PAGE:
By swiping down on the display, you can access the brightness adjustment setting, the do not disturb mode, settings and the Home button.
A menu can be accessed by swiping from the right edge on the homescreen. Here you will see options to get to various functions, such as communication, smart home devices, recently played music, Prime Video content, alarms and routines.
The Communicate menu lets you see your contacts and call them. You can make video or just voice calls. There's also the Drop In feature, which is like a video call but automatically picked up on the other end without them manually picking it up (hence the name). This obviously has to be enabled by the other person for each contact. You can also send them voice messages and a nifty feature called Announce, which lets you record a voice message, which is then broadcast across all the Alexa devices across your home.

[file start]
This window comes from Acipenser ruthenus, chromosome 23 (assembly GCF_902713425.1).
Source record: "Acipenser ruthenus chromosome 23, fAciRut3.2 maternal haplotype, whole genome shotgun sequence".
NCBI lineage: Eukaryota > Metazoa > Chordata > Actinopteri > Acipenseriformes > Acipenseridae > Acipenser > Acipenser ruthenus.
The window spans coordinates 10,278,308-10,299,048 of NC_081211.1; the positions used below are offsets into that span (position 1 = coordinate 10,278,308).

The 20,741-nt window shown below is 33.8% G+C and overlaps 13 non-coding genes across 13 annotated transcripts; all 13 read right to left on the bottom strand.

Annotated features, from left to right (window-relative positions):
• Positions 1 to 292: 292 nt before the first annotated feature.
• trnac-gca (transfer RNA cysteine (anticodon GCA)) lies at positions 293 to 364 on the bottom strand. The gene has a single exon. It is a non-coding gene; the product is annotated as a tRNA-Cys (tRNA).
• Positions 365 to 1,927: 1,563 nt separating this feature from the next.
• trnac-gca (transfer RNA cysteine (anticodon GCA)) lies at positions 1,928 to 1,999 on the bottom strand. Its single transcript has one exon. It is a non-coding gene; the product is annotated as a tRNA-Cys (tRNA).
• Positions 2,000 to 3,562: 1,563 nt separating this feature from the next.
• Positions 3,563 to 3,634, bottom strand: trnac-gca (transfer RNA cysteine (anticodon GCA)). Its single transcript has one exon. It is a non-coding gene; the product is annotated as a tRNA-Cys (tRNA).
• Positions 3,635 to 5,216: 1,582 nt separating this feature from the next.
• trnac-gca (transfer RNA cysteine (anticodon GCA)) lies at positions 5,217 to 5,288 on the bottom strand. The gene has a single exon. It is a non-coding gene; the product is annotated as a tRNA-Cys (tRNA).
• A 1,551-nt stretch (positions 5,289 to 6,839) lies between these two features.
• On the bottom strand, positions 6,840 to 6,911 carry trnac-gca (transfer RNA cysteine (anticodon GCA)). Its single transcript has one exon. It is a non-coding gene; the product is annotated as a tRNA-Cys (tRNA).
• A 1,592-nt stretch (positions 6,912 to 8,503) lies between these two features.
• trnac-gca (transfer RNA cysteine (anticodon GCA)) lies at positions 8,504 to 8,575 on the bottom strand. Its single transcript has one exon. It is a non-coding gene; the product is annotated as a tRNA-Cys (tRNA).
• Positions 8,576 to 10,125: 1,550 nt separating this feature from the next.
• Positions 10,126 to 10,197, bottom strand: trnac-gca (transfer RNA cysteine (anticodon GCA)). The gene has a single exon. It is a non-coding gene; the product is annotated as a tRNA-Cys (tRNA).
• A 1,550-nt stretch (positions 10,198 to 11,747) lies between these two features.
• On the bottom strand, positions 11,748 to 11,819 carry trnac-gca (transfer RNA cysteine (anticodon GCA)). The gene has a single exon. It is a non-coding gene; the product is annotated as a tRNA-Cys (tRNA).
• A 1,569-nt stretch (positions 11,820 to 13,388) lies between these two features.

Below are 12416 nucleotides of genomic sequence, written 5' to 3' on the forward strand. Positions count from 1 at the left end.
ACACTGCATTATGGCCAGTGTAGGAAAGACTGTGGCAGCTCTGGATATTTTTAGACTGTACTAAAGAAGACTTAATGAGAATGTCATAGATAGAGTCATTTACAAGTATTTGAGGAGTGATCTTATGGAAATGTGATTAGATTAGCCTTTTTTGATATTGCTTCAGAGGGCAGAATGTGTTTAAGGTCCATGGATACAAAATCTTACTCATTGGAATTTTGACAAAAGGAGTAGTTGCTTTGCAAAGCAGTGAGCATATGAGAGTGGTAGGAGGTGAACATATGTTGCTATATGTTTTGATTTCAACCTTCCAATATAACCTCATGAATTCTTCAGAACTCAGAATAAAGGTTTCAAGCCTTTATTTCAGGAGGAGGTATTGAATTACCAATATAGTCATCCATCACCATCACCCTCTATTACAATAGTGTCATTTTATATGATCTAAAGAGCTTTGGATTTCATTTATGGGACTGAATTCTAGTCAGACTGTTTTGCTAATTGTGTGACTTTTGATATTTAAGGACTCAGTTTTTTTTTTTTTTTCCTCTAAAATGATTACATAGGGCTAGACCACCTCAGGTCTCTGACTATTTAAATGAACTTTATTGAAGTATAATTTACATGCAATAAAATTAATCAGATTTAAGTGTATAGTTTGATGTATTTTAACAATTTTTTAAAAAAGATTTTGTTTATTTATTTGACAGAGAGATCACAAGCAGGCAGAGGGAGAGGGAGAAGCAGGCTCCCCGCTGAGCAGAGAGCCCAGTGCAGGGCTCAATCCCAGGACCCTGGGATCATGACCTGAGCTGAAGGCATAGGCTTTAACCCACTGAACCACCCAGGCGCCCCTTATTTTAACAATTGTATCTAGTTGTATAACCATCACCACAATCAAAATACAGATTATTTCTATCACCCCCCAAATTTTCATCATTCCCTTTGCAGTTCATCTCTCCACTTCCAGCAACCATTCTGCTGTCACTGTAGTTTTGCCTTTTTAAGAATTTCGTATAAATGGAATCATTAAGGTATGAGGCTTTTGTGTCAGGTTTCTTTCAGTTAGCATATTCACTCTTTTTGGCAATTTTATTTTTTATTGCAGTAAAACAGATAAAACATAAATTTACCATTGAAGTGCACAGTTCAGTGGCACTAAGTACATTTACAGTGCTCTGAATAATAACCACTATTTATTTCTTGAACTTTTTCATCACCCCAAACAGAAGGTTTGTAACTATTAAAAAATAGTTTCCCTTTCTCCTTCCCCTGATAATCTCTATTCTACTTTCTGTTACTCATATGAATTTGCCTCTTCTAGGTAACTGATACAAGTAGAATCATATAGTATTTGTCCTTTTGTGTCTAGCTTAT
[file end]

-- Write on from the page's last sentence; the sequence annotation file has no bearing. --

The Smart Home option lists all the Smart Home devices on the network. The Echo Show 5 does not have a smart hub built-in like some of the other Echo devices but can interface with smart home devices that have their own smart hub.
The Music option shows the recently played music using voice. This isn't particularly useful as you can't actually play any content using the touchscreen and have to use voice if you want to play something.
The Video option is far more useful. It gives you access to Prime Video service with categories like Amazon Originals, Prime movies, Prime TV shows, watchlist and more genre options. You can play just scroll through and play content from here, which I desperately wish was also an option for music.